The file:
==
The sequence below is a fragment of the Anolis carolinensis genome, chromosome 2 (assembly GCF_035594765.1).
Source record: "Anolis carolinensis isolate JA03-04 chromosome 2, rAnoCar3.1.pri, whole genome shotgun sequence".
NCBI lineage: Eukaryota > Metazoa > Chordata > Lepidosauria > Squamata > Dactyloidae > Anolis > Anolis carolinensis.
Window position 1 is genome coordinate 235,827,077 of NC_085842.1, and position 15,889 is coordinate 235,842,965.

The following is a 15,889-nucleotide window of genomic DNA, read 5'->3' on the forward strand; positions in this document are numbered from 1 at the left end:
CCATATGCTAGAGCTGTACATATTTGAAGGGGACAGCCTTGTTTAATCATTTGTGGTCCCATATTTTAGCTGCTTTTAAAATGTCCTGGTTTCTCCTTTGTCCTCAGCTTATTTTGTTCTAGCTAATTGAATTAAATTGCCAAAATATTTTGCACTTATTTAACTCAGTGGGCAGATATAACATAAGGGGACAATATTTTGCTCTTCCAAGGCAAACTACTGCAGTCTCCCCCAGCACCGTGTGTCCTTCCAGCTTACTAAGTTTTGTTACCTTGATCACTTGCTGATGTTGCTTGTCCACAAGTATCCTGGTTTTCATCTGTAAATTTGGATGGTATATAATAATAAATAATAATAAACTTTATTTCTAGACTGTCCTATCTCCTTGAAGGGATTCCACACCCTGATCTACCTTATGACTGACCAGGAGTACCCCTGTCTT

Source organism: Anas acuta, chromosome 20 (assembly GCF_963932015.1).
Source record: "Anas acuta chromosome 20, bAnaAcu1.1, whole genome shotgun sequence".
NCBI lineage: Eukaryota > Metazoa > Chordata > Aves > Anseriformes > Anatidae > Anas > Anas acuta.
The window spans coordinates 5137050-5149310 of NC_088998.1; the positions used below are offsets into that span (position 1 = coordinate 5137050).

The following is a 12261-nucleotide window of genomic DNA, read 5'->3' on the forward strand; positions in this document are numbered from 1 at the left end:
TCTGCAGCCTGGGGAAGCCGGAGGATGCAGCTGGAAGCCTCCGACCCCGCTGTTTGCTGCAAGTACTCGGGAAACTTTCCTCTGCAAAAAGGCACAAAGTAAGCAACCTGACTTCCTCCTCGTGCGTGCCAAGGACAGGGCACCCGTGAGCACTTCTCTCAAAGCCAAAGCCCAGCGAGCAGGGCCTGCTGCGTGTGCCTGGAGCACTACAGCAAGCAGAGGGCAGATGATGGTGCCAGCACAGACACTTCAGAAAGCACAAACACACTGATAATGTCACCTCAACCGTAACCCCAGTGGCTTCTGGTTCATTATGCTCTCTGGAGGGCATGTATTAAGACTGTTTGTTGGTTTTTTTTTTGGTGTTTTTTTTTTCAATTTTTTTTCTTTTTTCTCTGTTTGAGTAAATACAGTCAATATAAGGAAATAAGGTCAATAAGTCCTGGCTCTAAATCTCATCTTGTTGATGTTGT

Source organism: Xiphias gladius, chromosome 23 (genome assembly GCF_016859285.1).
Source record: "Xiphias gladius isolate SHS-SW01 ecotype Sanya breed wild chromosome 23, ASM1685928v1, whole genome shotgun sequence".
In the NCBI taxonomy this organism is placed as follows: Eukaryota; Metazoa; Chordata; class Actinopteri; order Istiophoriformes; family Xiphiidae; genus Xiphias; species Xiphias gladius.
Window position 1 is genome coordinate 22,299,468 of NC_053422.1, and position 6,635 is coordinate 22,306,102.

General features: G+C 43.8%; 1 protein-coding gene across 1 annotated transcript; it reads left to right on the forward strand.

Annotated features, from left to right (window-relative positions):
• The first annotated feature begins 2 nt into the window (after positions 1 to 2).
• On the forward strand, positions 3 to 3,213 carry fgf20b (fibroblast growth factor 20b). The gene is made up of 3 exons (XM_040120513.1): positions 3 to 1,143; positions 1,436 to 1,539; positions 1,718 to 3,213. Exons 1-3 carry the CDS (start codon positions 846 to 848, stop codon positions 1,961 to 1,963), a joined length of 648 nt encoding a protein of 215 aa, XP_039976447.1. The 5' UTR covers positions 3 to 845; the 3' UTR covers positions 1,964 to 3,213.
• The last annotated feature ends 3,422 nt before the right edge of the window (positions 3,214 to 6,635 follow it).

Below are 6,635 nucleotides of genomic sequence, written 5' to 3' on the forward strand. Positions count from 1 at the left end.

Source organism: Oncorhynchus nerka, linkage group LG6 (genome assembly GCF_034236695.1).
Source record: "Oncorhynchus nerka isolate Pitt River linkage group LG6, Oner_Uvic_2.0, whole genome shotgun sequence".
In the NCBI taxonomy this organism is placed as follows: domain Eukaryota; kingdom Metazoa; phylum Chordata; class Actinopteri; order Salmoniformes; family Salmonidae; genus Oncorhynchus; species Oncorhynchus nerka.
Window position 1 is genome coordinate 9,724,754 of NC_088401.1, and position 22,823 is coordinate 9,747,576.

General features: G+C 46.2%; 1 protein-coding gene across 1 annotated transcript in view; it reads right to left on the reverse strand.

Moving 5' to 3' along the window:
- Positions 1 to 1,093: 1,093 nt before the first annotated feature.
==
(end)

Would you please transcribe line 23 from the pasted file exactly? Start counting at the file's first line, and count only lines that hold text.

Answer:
Source organism: Oncorhynchus nerka, linkage group LG6 (genome assembly GCF_034236695.1).